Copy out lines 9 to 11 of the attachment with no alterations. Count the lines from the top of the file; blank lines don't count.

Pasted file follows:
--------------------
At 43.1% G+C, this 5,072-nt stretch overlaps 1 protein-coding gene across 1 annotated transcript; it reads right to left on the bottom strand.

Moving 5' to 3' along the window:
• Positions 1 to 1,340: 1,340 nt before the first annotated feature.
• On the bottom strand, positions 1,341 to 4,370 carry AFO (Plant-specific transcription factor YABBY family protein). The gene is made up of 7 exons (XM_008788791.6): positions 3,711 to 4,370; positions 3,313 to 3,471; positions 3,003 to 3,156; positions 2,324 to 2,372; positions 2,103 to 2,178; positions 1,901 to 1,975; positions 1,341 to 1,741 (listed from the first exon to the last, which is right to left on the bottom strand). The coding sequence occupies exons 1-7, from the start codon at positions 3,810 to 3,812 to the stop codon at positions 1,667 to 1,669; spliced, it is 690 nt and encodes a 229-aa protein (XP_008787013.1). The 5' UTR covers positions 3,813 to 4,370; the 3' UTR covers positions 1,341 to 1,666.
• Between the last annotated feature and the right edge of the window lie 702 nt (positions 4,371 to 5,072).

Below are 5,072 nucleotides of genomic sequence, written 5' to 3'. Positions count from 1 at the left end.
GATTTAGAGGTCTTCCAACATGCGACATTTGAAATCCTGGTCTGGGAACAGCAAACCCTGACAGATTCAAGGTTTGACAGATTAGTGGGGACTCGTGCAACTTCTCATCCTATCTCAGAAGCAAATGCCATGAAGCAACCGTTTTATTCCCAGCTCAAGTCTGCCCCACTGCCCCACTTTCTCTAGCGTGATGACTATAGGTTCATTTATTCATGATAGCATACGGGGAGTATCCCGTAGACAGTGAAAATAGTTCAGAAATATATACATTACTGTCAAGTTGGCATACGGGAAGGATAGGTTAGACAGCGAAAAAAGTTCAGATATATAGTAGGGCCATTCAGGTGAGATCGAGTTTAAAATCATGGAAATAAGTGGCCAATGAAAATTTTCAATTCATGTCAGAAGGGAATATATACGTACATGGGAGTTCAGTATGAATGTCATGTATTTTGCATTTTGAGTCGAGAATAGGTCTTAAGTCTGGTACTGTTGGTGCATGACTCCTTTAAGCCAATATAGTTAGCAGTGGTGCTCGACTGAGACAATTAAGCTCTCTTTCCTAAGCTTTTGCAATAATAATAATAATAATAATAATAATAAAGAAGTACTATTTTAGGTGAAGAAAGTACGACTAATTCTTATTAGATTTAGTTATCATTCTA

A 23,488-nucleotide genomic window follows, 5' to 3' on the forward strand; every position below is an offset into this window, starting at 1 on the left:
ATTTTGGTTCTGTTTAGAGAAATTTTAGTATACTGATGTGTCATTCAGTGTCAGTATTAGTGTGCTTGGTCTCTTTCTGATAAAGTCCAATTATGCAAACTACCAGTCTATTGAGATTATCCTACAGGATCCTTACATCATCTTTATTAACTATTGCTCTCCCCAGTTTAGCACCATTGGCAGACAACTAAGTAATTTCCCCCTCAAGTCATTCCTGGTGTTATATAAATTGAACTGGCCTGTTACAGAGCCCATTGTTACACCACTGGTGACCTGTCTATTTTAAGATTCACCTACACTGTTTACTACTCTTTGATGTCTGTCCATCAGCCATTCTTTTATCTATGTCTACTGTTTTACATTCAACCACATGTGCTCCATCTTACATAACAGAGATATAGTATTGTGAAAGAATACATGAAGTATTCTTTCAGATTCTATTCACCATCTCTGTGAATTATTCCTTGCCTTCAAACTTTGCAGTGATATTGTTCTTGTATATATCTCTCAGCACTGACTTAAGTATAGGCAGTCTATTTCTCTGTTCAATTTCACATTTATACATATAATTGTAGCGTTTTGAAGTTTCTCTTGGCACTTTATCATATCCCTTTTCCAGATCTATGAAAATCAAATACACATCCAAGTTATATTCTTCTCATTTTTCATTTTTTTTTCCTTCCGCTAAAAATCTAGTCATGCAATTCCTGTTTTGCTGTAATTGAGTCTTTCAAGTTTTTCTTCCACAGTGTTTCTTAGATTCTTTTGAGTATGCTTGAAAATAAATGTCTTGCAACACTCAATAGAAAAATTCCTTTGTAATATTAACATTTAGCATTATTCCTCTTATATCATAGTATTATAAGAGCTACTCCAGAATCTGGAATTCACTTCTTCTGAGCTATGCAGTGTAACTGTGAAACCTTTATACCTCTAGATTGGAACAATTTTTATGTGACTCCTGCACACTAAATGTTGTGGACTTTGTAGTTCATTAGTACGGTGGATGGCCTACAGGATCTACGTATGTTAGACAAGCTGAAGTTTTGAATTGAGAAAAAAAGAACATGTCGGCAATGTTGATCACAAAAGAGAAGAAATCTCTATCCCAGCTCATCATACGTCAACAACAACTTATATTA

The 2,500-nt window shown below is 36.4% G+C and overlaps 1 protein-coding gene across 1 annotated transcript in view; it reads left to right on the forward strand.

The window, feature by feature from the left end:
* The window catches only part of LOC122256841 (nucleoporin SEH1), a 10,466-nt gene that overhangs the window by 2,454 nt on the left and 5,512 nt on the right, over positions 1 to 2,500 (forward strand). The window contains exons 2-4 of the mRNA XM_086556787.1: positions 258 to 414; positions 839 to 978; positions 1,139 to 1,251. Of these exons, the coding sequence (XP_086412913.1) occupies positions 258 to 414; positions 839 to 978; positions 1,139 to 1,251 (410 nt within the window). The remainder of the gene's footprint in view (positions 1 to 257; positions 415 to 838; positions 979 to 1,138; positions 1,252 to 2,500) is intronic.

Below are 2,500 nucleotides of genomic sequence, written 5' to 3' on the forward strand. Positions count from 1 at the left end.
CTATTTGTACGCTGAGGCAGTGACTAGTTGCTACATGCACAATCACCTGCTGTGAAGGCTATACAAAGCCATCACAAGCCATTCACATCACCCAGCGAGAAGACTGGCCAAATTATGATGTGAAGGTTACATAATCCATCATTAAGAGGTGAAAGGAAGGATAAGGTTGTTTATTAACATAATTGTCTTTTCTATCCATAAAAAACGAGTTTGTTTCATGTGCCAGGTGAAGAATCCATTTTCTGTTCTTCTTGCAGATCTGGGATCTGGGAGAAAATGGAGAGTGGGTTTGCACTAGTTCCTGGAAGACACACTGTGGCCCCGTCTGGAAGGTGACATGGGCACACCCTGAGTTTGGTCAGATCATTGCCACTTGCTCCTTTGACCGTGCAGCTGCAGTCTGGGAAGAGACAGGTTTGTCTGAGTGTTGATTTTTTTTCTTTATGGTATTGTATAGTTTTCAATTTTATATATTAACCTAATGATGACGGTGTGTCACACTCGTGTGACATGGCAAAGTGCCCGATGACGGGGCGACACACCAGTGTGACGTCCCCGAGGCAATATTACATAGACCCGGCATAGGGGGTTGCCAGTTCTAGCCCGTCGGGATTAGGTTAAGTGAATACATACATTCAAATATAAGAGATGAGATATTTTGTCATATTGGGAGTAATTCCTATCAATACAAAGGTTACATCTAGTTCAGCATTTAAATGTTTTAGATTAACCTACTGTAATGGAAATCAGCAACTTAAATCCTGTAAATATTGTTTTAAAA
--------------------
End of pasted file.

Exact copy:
ATTTTGGTTCTGTTTAGAGAAATTTTAGTATACTGATGTGTCATTCAGTGTCAGTATTAGTGTGCTTGGTCTCTTTCTGATAAAGTCCAATTATGCAAACTACCAGTCTATTGAGATTATCCTACAGGATCCTTACATCATCTTTATTAACTATTGCTCTCCCCAGTTTAGCACCATTGGCAGACAACTAAGTAATTTCCCCCTCAAGTCATTCCTGGTGTTATATAAATTGAACTGGCCTGTTACAGAGCCCATTGTTACACCACTGGTGACCTGTCTATTTTAAGATTCACCTACACTGTTTACTACTCTTTGATGTCTGTCCATCAGCCATTCTTTTATCTATGTCTACTGTTTTACATTCAACCACATGTGCTCCATCTTACATAACAGAGATATAGTATTGTGAAAGAATACATGAAGTATTCTTTCAGATTCTATTCACCATCTCTGTGAATTATTCCTTGCCTTCAAACTTTGCAGTGATATTGTTCTTGTATATATCTCTCAGCACTGACTTAAGTATAGGCAGTCTATTTCTCTGTTCAATTTCACATTTATACATATAATTGTAGCGTTTTGAAGTTTCTCTTGGCACTTTATCATATCCCTTTTCCAGATCTATGAAAATCAAATACACATCCAAGTTATATTCTTCTCATTTTTCATTTTTTTTTCCTTCCGCTAAAAATCTAGTCATGCAATTCCTGTTTTGCTGTAATTGAGTCTTTCAAGTTTTTCTTCCACAGTGTTTCTTAGATTCTTTTGAGTATGCTTGAAAATAAATGTCTTGCAACACTCAATAGAAAAATTCCTTTGTAATATTAACATTTAGCATTATTCCTCTTATATCATAGTATTATAAGAGCTACTCCAGAATCTGGAATTCACTTCTTCTGAGCTATGCAGTGTAACTGTGAAACCTTTATACCTCTAGATTGGAACAATTTTTATGTGACTCCTGCACACTAAATGTTGTGGACTTTGTAGTTCATTAGTACGGTGGATGGCCTACAGGATCTACGTATGTTAGACAAGCTGAAGTTTTGAATTGAGAAAAAAAGAACATGTCGGCAATGTTGATCACAAAAGAGAAGAAATCTCTATCCCAGCTCATCATACGTCAACAACAACTTATATTA

The 2,500-nt window shown below is 36.4% G+C and overlaps 1 protein-coding gene across 1 annotated transcript in view; it reads left to right on the forward strand.

The window, feature by feature from the left end: